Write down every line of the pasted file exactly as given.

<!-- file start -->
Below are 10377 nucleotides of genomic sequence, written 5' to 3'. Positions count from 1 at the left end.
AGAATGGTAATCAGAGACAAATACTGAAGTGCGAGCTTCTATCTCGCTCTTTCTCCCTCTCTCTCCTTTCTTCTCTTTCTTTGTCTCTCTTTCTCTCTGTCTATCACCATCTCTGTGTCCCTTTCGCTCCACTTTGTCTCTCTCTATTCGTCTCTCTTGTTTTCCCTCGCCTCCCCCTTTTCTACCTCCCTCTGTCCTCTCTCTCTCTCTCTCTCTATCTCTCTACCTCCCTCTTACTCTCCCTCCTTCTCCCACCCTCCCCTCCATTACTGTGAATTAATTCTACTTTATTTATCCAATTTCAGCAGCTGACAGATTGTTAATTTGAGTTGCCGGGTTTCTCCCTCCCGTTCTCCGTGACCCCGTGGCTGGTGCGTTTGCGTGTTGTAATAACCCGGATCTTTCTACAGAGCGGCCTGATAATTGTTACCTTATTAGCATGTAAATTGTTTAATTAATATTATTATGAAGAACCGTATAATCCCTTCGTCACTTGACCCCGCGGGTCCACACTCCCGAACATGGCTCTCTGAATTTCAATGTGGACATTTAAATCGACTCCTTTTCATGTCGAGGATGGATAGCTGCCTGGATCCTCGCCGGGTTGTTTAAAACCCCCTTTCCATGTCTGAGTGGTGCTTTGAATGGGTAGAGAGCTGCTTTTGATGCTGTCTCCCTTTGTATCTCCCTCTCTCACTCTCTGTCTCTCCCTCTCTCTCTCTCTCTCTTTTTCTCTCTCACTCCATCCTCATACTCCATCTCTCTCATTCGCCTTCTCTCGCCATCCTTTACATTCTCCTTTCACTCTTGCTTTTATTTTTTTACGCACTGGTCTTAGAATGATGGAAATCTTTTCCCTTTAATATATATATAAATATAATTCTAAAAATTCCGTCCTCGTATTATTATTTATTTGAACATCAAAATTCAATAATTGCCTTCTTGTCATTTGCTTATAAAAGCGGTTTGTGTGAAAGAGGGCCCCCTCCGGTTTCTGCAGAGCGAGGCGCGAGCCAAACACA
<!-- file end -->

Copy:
Below are 10377 nucleotides of genomic sequence, written 5' to 3'. Positions count from 1 at the left end.
AGAATGGTAATCAGAGACAAATACTGAAGTGCGAGCTTCTATCTCGCTCTTTCTCCCTCTCTCTCCTTTCTTCTCTTTCTTTGTCTCTCTTTCTCTCTGTCTATCACCATCTCTGTGTCCCTTTCGCTCCACTTTGTCTCTCTCTATTCGTCTCTCTTGTTTTCCCTCGCCTCCCCCTTTTCTACCTCCCTCTGTCCTCTCTCTCTCTCTCTCTCTATCTCTCTACCTCCCTCTTACTCTCCCTCCTTCTCCCACCCTCCCCTCCATTACTGTGAATTAATTCTACTTTATTTATCCAATTTCAGCAGCTGACAGATTGTTAATTTGAGTTGCCGGGTTTCTCCCTCCCGTTCTCCGTGACCCCGTGGCTGGTGCGTTTGCGTGTTGTAATAACCCGGATCTTTCTACAGAGCGGCCTGATAATTGTTACCTTATTAGCATGTAAATTGTTTAATTAATATTATTATGAAGAACCGTATAATCCCTTCGTCACTTGACCCCGCGGGTCCACACTCCCGAACATGGCTCTCTGAATTTCAATGTGGACATTTAAATCGACTCCTTTTCATGTCGAGGATGGATAGCTGCCTGGATCCTCGCCGGGTTGTTTAAAACCCCCTTTCCATGTCTGAGTGGTGCTTTGAATGGGTAGAGAGCTGCTTTTGATGCTGTCTCCCTTTGTATCTCCCTCTCTCACTCTCTGTCTCTCCCTCTCTCTCTCTCTCTCTTTTTCTCTCTCACTCCATCCTCATACTCCATCTCTCTCATTCGCCTTCTCTCGCCATCCTTTACATTCTCCTTTCACTCTTGCTTTTATTTTTTTACGCACTGGTCTTAGAATGATGGAAATCTTTTCCCTTTAATATATATATAAATATAATTCTAAAAATTCCGTCCTCGTATTATTATTTATTTGAACATCAAAATTCAATAATTGCCTTCTTGTCATTTGCTTATAAAAGCGGTTTGTGTGAAAGAGGGCCCCCTCCGGTTTCTGCAGAGCGAGGCGCGAGCCAAACACA